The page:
First we had "the year of mobile" (2010, 2011 AND 2012, I believe) when marketers’ imaginations ran wild at the potential of mobile and started to predict when it would become the preeminent online channel.

Then we had "mobile first", when they decided we had to be designing experiences first for mobile, then adapting them for desktop.

Then came "not mobile first, just mobile", when we realised that mobile first was, frankly, rather a nonsense.    

So where are we now?

"Just mobile" doesn't quite seem to cut it when we consider the entire customer or candidate life cycle, but where does mobile stand when it comes to designing and implementing in the marketing space? Is that the right place for it to be? And, most importantly, what can we take from that into recruitment?

For years, marketers have struggled to identify the best way to harness mobile. Now, just as the industry seems to have settled on a series of best practices with responsive design, the goal posts seem to have shifted as mobile enters the fastest period of evolution since the iPhone was launched in 2007.

Mobile: A strategic point of view

Currently, a trend towards responsive design has lead us towards a thinking based on taking a website and making it smaller and repackaging it to ensure that desktop features can be accessed across the full range of devices.

While this ensures the functional presence of a website across all of a user's devices, it doesn't take account of the features that make mobile a powerful channel in its own right and does not constitute a mobile strategy which looks to understand where mobile fits and how it can add value as a channel in its own right. It all feels rather like mobile is being "dealt with" rather than embraced from a strategic point of view.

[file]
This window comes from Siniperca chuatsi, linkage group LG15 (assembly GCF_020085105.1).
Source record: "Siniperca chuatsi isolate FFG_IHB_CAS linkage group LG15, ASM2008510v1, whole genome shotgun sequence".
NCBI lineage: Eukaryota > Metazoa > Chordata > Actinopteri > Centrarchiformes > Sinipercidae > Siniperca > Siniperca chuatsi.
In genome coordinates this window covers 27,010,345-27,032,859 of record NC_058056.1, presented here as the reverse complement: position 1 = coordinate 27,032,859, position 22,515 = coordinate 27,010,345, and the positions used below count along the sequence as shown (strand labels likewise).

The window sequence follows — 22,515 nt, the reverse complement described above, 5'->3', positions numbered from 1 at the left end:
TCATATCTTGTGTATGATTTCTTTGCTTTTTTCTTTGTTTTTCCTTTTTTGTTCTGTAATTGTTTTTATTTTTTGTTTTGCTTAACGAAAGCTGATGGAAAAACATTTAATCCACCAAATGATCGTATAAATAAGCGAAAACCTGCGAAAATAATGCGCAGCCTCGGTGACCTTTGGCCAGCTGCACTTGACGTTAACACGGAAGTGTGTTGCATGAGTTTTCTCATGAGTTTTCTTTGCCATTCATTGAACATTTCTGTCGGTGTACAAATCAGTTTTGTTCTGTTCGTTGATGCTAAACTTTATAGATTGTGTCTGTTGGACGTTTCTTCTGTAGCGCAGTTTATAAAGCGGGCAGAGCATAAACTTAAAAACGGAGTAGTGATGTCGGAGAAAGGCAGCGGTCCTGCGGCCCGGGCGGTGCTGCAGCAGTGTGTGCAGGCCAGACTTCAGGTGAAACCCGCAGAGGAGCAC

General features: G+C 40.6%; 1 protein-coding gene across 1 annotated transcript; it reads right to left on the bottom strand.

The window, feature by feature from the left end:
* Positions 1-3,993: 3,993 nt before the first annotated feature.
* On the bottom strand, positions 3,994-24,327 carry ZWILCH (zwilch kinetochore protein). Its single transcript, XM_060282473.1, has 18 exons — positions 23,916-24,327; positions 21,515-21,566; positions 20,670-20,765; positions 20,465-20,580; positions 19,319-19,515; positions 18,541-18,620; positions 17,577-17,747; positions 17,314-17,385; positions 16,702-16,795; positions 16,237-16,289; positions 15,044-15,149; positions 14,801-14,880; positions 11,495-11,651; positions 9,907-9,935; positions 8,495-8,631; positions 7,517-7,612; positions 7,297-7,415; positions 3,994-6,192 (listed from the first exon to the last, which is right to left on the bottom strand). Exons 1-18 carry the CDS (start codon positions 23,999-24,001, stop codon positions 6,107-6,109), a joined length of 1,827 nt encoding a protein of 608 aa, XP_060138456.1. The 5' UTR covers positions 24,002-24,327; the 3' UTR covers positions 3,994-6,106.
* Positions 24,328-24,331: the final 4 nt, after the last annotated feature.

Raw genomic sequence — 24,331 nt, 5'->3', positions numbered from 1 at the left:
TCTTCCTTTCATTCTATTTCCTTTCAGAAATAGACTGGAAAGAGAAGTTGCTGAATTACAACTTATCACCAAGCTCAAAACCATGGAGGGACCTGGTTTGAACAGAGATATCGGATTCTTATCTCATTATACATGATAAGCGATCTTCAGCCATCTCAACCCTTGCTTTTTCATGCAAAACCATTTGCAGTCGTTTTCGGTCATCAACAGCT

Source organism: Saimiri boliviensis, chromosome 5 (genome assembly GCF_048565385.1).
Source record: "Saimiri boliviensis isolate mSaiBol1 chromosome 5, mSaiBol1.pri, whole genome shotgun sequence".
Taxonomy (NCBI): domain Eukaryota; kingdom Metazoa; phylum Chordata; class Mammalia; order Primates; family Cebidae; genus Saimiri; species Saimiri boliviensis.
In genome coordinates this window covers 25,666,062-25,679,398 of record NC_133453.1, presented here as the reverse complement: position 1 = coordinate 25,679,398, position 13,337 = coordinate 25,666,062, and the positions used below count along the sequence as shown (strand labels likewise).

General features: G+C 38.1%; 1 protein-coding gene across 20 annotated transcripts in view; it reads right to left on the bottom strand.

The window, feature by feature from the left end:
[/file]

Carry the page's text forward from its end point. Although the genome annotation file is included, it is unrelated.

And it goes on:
Until we account for the fact that mobile can offer something different to a desktop and, more importantly, that users now make a conscious choice to browse on mobile, rather than their hand being forced by location, we will continue failing to make the most of it as a platform.
This leads to idea that the next iteration of mobile design and planning needs should account for designing single experiences tailored to each channel. These need to combine to form a unified digital proposition. (We can work out a catchier strapline later on.) 

It doesn't need to be now, and it doesn't need to be universal, but it needs to be on the whiteboard, with the rest of the post sits.

Business and mobile

A look at the product marketing industry shows us that brands and businesses that have been successful in mobile adoption are using it as a channel distinct from desktop. Not only that, but they are tailoring their propositions around the benefits that it offers too.

Take the banking industry as an example, where the ability to develop the most convenient mobile app is currently dictating the market and playing a large part in the rise of "fintech". Why? Because the connection between device and user allows for a simplicity of experience that a desktop never can.